My love for Vajpayee precedes my liberal leanings. But even today, with all my liberal intellectualism at my disposal, my love for the man has not dwindled. I am not blind to his faults. He was a politician after all and came with his own checkered history of choices and actions. I don’t think he was perfect or a flawless beacon of morality. My love for him doesn’t absolve him of his mistakes.

But his mistakes can’t erase his legacy, can’t erase the fact that he may have ridden the wave of polarisation to power but he also heralded one of the most development friendly eras in recent time (unlike the present government that did the exact opposite), can’t erase his economic legacy, can’t erase the Kargil War. It can’t erase the fact that the closest we came to our own “Obama” moment was when we had Vajpayee as our Prime Minister — a leader of the nation whose politics may not have been perfect, but who at least projected a sense of hope, dignity, admiration and respect.

If Vajpayee were around today, we would have been on the opposing ends of ideological spectrum. I would have still admired him, and it would have been okay. And that is the kind of politics that Vajpayee stood for, a politics we can no longer have.

Someone on my Twitter feed complained about how everyone seems to be talking about Vajpayee’s personal stories, his love for laddus, his jokes, how he indulged even his detractors, how he sought recommendations for best steak in NY. What about his economic legacy?, they asked. But that is the whole point when it comes to Vajpayee. His legacy, economic and political, is undeniable. He gave us Pokhran and Sarv Shikhsha Abhiyan, the Kargil War was won under his watch, and he created a legacy that most regimes would envy. But ultimately, what sets Vajpayee apart is that through it all, he retained his humanity, his flaws, his humour, and created the kind of stories that the entire PR machinery of the present government can never hope to manufacture.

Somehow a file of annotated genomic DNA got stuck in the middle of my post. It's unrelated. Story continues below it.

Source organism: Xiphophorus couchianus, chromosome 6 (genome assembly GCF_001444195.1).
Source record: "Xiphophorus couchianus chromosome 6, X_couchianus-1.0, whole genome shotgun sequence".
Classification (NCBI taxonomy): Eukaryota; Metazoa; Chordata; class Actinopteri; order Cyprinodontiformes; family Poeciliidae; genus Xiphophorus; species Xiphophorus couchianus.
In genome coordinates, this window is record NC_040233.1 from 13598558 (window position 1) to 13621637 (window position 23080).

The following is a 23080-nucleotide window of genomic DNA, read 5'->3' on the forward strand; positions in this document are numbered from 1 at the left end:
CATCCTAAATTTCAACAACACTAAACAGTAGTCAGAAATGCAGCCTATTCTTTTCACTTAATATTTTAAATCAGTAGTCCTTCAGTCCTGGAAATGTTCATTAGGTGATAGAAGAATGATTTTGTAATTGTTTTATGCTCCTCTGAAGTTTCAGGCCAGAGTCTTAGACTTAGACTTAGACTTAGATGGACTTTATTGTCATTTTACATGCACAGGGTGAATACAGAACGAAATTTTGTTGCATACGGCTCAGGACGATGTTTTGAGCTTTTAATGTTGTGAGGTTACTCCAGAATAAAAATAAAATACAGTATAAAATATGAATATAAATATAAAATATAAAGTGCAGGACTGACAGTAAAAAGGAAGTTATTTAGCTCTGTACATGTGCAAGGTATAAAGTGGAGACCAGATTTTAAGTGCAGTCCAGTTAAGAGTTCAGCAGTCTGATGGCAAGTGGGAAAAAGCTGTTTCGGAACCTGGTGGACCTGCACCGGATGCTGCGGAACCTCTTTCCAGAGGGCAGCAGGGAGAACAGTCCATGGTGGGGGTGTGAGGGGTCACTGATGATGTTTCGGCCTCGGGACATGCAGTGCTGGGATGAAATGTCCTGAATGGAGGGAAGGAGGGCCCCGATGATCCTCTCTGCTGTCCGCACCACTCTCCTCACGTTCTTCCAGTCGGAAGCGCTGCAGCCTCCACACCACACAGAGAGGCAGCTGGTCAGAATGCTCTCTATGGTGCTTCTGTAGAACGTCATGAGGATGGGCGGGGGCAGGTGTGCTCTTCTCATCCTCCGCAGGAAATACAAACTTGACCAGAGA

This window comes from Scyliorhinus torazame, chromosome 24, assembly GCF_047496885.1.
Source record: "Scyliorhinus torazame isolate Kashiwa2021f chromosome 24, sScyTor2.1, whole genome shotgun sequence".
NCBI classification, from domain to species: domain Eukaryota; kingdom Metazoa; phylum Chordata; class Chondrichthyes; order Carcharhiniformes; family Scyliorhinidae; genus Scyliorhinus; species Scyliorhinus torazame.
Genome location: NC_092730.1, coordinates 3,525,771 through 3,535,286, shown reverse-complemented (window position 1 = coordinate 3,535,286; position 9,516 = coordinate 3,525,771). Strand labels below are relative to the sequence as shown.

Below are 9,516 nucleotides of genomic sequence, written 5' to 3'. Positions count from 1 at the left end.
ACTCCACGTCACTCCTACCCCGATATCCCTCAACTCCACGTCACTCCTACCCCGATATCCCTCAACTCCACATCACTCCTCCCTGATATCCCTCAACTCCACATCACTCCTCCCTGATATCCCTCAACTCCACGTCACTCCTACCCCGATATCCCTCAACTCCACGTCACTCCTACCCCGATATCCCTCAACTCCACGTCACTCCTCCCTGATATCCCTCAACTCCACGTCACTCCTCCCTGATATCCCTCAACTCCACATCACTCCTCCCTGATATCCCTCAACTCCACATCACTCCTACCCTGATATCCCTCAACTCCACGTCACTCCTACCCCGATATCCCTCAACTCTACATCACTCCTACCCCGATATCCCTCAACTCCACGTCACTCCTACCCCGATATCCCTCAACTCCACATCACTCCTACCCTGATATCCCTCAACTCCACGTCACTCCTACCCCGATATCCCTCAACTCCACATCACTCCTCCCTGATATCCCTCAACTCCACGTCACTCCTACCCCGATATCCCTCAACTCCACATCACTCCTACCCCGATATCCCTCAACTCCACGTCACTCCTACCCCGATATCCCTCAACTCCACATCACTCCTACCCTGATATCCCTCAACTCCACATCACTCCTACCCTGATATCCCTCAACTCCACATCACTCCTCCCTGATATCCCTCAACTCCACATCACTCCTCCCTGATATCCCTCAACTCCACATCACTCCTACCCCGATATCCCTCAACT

My father loved to narrate stories about Vajpayee. His favourite, the one he always narrated with chortling amusement, was about the time when he told a bunch of journalists, “Main chir-kunwara hoon, brahmachari nahi (I am a bachelor, not a virgin).”  I can’t imagine any politician in today’s hyper-moralised, white-washed landscape to even try this stunt. But Vajpayee, for all his right wing leanings, was no prude. An alcohol-drinking, non-veg eating RSS man, he was a bundle of contradictions and revelled in them. Vajpayee never mistook being a politician for being boring, and that alone made him an exceptional politician.

Vajpayee and his excellent oratory inspired me to become a good speaker; the fact that he was also a sahityakar, is perhaps an important sub-conscious reason that influenced me to become a writer. The man who cemented the importance of wit and charm in my head to the extent that it remains an important relationship criteria for me till date.

Vajpayee wasn’t just my hero. He was my first crush, and my life has been so much better off for that.